February 20, 2013

Review by Mary Harwell SaylerPruning Burning Bushes by Sarah M. Wells

PRUNING BURNING BUSHES
by Sarah M. Wells

Wipf & Stock
199 W. 8th Ave., Suite 3, Eugene, OR 97401
ISBN: 13:978-1-62032-330-4
2012, 75 pp., $12.00
www.wipfandstock.com

The miracle of the Burning Bush, which carried Moses through a series of miracles and a forty-year wilderness experience into a close relationship with God, enticed me to request this book from my own patch of wilderness.

Upon its arrival, I immediately found the lovely lyrics of the opening poem, “Cascade Valley,” cascading me and, undoubtedly, other readers into a collage of sounds, images, and teachable moments fraught with such lines as “…we throw the broken limbs/ into rushing floodwaters/ to see how quickly we could be carried/ away,” but ending on the poignant note: “Reach down, my child,/ bring a pine cone home to show/ how miraculously we are carried.”

I didn’t even reach the second poem before becoming impressed by the quiet voice, imagery, and subtle wisdom, and so I kept on reading. How could I not? Especially since what drew me to this book in the first place was the audacity of the title.

Look at the title and you’ll see how miraculously it carries readers into the book and yet presents at least the hint that God’s work might need pruning. Admittedly, this makes me curious to gain answers to even more curious questions: Will the poet get heavy-handed with God’s mysterious methods? Will she bring me to Moses and the occasional wilderness experience of a dry spiritual moment? Or, will she work through God’s curious ways to arrive at some kind of resolution, and, if so, at what cost—to herself, to poetry?

Temporarily, however, a sequence of alliterative sounds in the poem “Angry” distracted me as the first verse produced stout echoes coming from the long “eeeee” of sees/ seethes/ weeds/ heaves/ heap. By the second verse these quickly gave way to the heavy breathing employed by manual labor in “uuhhh” sounds found in shrubs/ shudder/ shadow, pushed/ pulled. I’m thinking all of this is going somewhere, “And then mulch” tones down the sound and subtle fury of “Angry” with the gardener (presumably The Gardener) “who stands back,/ fists on hips.”

Were it not for the title, those fists could be a mere sign of determination. Indeed, gardening-gloved fists have found their way onto my hips, too, after an afternoon of thwarting thorns and wrestling vines to conquer the chaos of an overgrown bush. I’ve even been known to prune a bush almost to the ground—not in anger or judgment, which, the bush most likely feels, but for the knowledge that a good pruning removes what’s dead, strengthens the whole bush, causes new growth, and rewards one with new blossoms and new fruit.

As signs of audacity waned, the poems began to explore the personae of place. For instance, the poem “Ohio” admits, “I did not see myself deciduous,” which is a fresh way of saying what the Psalmist of Psalm 90:12 implied: “Teach us to number our days, so we may be wise.”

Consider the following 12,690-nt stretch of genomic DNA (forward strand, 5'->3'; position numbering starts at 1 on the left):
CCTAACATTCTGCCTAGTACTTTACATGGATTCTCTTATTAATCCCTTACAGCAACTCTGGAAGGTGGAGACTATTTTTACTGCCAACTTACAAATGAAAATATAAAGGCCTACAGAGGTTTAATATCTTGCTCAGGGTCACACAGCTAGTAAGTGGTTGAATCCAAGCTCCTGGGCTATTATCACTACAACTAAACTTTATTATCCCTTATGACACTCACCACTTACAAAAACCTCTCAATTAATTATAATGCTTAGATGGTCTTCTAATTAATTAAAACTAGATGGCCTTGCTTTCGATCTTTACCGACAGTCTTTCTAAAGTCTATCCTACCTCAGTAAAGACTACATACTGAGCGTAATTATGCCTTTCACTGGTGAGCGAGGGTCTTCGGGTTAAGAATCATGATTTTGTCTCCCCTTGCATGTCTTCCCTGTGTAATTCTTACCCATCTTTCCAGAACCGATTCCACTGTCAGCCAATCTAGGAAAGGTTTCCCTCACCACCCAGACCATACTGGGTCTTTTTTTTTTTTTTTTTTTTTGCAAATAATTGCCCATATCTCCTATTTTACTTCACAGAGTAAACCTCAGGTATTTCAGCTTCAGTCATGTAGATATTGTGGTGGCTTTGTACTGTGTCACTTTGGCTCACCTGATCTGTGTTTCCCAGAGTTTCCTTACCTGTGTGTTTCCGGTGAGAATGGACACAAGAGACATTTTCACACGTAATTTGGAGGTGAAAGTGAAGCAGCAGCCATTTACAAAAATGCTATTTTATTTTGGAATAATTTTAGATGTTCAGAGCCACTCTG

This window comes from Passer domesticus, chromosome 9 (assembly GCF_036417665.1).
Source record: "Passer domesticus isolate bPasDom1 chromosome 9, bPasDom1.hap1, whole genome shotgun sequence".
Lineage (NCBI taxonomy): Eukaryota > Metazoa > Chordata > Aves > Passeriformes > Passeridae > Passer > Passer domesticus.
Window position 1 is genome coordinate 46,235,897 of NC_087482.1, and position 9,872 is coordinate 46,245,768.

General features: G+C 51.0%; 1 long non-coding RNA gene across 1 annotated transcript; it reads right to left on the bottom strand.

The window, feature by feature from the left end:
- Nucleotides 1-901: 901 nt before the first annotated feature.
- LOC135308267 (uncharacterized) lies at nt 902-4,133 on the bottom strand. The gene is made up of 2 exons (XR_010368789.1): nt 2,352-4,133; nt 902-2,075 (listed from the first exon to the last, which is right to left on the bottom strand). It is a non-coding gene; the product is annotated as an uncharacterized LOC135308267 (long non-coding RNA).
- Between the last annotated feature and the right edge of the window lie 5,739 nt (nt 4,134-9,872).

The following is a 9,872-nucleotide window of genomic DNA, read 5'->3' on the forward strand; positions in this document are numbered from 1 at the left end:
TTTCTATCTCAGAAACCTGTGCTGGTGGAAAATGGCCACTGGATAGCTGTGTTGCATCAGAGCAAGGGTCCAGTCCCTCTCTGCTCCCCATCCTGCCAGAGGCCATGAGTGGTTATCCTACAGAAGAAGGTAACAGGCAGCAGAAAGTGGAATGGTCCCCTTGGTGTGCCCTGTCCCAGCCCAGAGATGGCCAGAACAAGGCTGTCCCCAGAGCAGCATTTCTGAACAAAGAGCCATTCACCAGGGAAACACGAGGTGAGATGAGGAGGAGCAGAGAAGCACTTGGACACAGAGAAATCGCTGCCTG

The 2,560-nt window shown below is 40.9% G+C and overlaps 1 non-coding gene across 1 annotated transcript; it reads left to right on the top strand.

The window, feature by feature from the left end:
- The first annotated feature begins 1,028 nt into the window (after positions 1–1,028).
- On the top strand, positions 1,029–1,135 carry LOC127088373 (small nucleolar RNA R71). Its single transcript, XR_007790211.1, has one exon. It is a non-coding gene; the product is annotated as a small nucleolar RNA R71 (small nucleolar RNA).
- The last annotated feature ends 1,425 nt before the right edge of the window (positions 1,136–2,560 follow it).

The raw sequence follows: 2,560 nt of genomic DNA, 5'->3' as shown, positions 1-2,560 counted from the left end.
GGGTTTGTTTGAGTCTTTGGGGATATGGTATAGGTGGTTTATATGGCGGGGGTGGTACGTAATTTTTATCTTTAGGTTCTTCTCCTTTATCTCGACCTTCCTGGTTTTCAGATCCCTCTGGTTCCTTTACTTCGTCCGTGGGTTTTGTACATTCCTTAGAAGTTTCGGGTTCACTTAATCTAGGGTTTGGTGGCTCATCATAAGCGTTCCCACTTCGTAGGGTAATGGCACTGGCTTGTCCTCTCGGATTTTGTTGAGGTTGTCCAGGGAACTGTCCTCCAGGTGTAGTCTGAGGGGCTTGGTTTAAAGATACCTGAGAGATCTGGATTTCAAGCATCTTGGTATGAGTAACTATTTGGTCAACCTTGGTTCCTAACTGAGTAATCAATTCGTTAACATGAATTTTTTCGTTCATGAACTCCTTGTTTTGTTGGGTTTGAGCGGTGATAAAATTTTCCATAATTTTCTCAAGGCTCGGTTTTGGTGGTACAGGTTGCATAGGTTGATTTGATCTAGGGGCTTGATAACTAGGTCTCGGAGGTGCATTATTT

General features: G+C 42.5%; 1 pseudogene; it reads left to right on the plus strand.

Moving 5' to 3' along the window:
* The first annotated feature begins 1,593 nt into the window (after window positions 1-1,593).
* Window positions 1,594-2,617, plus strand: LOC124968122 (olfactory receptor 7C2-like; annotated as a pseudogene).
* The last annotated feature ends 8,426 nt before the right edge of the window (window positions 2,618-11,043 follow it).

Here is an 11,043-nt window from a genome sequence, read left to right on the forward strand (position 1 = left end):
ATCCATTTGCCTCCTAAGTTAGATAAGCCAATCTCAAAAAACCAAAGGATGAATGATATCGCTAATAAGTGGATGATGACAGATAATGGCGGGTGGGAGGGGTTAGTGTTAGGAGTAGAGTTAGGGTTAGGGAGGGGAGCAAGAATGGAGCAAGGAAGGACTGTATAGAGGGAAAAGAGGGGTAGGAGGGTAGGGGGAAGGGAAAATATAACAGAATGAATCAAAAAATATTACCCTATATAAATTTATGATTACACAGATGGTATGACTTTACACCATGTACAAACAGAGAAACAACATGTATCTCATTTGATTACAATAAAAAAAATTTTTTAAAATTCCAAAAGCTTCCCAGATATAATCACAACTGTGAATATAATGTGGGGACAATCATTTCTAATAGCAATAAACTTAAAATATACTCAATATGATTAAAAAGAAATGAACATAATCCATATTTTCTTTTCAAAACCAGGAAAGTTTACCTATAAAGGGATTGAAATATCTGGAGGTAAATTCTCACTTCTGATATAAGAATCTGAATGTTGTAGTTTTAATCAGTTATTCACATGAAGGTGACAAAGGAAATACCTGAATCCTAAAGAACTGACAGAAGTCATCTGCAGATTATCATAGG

Knowing we’re deciduous reveals God all the more evergreen. But for those who might fear the poet’s quiet quest will mire you with heavy theology I’ll skip over the insightful poem “Consider the Sparrow” and the difficulties of Simon Peter  in “Sifted as Wheat” and invite you to consider the communion found in a pitcher of beer and a game of pool as “Jesus Walks into a Bar.”

Since I’m not fond of beer or even its smell, I have no similar experiences for my poems, which are more apt to have Jesus walking through walls or knocking on the door like a well-dressed salesman. Regardless of the chosen form, genre, or imagery, every Christian communicator who wants to write well will keep looking for fresh ways to introduce readers to the Christ, the Bridegroom, who, as these poems indicate, just might have a “Honky-Tonk Bride” in the church, especially if, “[t]he ladies quilting club is out today.”

Sarah Wells explores such amusing and amazing options through the use of everyday subjects and down-to-earth settings that at some point include almost everyone. But to clarify her provocative title from my perspective, she keeps the pruning shears ready to prune her own thoughts, not God’s work and not her readers. Nevertheless, most of us will find ourselves prodded by this book of well-written poetry into loosening our ground and aerating our souls.

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Mary Harwell Sayler, founder of the Christian Poets & Writers group on Facebook, is a traditionally published poet and writer, who helps other poets and writers through her website, blogs on poetry and In a Christian Writer’s Life. In 2012 Hiraeth Press published her book Living in the Nature Poem, and shortly thereafter, she uploaded her e-books, the Christian Poet’s Guide to Writing Poetry and the Poetry Dictionary For Children and For Fun.